A management reserve in project management is a portion of the overall project budget that is kept aside to address any unplanned or unanticipated challenges. If the project runs smoothly and everything goes according to plan, then the management reserve is not used. However, if there are any hiccups in the process or if unforeseen circumstances come up, then management reserves can be used to address these issues.
Management reserve (MR) is defined in the EIA-748 Earned Value Management standard as “an amount of the total budget withheld for management control purposes, rather than being designated for the accomplishment of a specific task or set of tasks.”
The MR is not part of the Project Management Baseline, but it is part of the Contract Budget Base. In other words, it does form part of the calculations when working out how much to bid on a proposal or charge a client. This is the total estimated ‘cost’ of the project. You’d add your fee (the profit) for doing the work on top before telling the client how much the work will cost them.
Do you need management reserve?
Using a management reserve is not mandatory on any project. However, if you work in an earned value environment it is highly advised that you set aside some part of your available funds at the beginning of your project. This will help reduce any risks later on.
Even if you don’t manage your project in line with EVM standards, it is still worth considering how you will manage unforeseen events and keep the project within financial control. We’d advise making use of MR on all projects if you can.
Benefits of using a management reserve in your budget
There are a lot of benefits to using MR on your project – or at least, to having the MR available to you for when it is needed. It helps with proactive risk management, being able to accommodate additional scope items that were originally missed or not considered essential and dealing with unanticipated changes.
Another benefit is that you can authorize its use at lower management levels within the project hierarchy, so the people most likely to understand the implications of risk have access to funding to address problems.
When to use management reserves
In order to successfully complete a project, you need to be flexible and change course when needed. Here are some situations where management reserve could be used:
- New, approved additions to scope once the project is in-flight, for example when activities were missed from the original planning exercise
- To offset rate changes for the cost of labor, materials, fluctuations in exchange rates
- Dealing with unknowns in an uncertain, evolving project
- To address the impact of major rework on schedule in the case that the baseline is now no longer useful for performance measurement and tracking
- When the project management approach changes and this fundamentally alters the performance measure baseline, for example where the expectation was originally to buy in a solution and the new design requires it to be made in-house.
Be careful when suggesting that MR funding can be used for project activities and make sure the approved changes do fall within the guardrails of what MR can be used for.
So how much should you put aside as the management reserve? We have a detailed guide for that. Read more about how to estimate management reserve in compliance with the EIA 748 standard.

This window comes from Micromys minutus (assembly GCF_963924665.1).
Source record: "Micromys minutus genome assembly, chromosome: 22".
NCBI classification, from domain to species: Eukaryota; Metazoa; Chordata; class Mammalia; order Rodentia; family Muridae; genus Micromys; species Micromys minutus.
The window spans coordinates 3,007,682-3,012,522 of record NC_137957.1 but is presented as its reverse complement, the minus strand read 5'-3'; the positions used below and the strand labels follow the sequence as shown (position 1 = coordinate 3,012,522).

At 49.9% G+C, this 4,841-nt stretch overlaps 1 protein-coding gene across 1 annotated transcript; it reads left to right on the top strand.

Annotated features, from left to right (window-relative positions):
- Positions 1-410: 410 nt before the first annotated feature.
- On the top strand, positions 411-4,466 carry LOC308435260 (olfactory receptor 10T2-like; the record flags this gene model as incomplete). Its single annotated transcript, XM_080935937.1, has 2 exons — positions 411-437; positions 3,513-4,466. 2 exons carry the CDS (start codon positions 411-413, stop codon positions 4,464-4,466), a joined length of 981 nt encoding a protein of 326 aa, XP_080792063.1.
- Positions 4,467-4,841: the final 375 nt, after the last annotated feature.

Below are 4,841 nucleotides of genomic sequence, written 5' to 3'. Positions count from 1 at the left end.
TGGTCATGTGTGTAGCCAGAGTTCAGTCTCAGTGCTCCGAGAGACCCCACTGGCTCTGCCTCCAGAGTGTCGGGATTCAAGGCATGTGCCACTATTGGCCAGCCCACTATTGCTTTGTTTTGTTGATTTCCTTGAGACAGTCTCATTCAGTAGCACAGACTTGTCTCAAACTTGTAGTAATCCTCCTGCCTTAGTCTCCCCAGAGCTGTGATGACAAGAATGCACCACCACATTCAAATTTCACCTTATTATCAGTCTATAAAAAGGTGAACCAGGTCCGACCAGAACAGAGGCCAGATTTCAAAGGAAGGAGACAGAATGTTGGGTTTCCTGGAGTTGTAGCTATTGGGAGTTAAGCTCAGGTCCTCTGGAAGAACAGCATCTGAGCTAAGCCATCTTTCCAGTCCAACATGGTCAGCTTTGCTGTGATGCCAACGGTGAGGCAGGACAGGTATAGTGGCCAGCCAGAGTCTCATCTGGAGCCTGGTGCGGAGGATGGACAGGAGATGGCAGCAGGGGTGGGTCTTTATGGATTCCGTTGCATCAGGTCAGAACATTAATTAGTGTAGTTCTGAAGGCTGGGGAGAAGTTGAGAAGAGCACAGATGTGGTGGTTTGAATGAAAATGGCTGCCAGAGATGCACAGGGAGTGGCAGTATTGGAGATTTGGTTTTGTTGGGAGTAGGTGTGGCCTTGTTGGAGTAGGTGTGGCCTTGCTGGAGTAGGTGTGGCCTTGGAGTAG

Management reserve is not contingency
Management reserves should not be thought of as funding contingency. The money is there to support project control, but not to offset poor estimating or resource overruns. If you aren’t getting the return you expected on a project, for example on throughput on a manufacturing line, that isn’t a reason to crack open the MR to top up the budget.
Management reserves should not be used for:
- Removing a cost variance from project reporting by increasing available funds for an approved activity
- Paying for work that is not an approved scope item.
Equally, you can’t top up MR if a task comes in under budget. MR is part of the contractor’s budget and it might not all be spent during a project. If it is not spent, then it shouldn’t get used up for “extras”. It does not get paid to the client as a bonus if it is not used. It just becomes a number on the project accounting spreadsheet or in a report somewhere.
If this sounds complicated, it really isn’t! It’s all explained in our 2-day EVMS training course that goes into a lot more detail about planning and budgeting on projects.
Management reserves for risk management
There are always risks associated with every project, and management reserves can be a helpful part of your risk management activity. You can’t predict when a risk will be identified or when it will materialize. But you can set aside a portion of funding to support management plans for unforeseen risks.
To be compliant with EIA-748 standards, you will need to establish a management reserve with the view to using it for risk management. The funds can be used to address new and emerging risks.
This is probably the main reason why organizations set up and account for management reserves. It’s a sure-fire way of being able to actively manage and mitigate risks, even when you can’t predict the future.
If the concept of management reserves is new to you, it’s something you will quickly grasp when working in an earned value management compliant environment. Even if you don’t have to manage to those expectations, it is a useful part of your ability to apply appropriate management control across a project.
Download our free guide (.pdf) to using management reserves in an earned value management environment. No registration required!